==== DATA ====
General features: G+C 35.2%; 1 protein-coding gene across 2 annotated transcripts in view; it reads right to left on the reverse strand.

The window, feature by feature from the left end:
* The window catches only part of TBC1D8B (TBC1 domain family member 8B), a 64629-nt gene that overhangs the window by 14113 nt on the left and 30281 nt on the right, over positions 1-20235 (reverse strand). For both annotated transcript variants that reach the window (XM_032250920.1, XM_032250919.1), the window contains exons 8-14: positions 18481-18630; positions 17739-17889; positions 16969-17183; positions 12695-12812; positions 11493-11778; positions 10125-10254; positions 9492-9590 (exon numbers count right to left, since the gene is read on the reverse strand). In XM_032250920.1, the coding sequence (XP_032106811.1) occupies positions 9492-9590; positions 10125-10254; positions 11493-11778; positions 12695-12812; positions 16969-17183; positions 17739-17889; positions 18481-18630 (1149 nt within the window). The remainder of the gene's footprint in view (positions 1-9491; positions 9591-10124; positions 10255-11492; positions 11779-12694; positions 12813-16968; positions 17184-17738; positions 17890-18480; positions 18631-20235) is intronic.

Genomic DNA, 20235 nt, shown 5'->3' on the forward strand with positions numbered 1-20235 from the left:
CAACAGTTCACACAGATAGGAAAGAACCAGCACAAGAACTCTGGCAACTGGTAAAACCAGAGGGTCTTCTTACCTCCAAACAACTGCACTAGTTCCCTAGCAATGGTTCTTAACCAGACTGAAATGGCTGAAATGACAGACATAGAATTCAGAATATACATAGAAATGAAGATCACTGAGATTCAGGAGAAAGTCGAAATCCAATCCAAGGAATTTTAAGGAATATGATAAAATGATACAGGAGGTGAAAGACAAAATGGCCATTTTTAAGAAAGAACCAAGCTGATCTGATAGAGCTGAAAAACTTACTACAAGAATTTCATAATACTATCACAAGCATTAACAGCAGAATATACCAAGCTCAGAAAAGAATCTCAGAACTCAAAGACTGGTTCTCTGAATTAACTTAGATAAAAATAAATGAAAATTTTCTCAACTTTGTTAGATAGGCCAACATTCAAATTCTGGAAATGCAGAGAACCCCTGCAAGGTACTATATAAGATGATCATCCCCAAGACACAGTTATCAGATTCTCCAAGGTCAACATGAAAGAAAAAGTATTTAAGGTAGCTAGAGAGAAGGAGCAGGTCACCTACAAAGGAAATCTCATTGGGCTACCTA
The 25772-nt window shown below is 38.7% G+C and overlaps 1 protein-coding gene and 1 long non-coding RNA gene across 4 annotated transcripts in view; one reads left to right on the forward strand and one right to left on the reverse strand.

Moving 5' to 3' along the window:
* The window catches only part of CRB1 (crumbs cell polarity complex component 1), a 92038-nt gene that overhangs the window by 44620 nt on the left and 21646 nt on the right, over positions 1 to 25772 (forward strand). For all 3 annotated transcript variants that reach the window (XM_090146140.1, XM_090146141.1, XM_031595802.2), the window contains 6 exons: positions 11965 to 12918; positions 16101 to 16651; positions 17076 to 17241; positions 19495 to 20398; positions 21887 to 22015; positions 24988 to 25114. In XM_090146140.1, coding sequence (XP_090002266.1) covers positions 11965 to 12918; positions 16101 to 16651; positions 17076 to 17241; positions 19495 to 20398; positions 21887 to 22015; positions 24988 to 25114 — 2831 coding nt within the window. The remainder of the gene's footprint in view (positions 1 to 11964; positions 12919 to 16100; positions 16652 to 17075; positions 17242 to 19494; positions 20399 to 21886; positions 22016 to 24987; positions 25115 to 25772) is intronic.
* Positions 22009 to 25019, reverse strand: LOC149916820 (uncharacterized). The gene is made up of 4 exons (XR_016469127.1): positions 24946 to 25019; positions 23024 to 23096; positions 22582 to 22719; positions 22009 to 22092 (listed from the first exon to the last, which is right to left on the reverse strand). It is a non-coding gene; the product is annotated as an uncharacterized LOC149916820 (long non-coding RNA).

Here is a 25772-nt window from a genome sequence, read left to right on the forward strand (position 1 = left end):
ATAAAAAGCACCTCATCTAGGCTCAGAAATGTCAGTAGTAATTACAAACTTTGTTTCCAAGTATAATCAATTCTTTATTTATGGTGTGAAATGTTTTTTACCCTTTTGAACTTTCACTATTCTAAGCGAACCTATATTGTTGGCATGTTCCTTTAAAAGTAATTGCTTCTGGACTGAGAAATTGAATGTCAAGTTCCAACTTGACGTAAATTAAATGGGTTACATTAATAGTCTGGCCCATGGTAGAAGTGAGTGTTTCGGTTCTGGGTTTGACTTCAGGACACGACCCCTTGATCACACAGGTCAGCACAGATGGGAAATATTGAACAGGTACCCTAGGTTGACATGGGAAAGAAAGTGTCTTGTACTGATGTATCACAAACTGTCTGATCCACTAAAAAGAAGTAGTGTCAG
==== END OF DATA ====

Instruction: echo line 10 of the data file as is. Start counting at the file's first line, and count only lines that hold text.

Here is a 25772-nt window from a genome sequence, read left to right on the forward strand (position 1 = left end):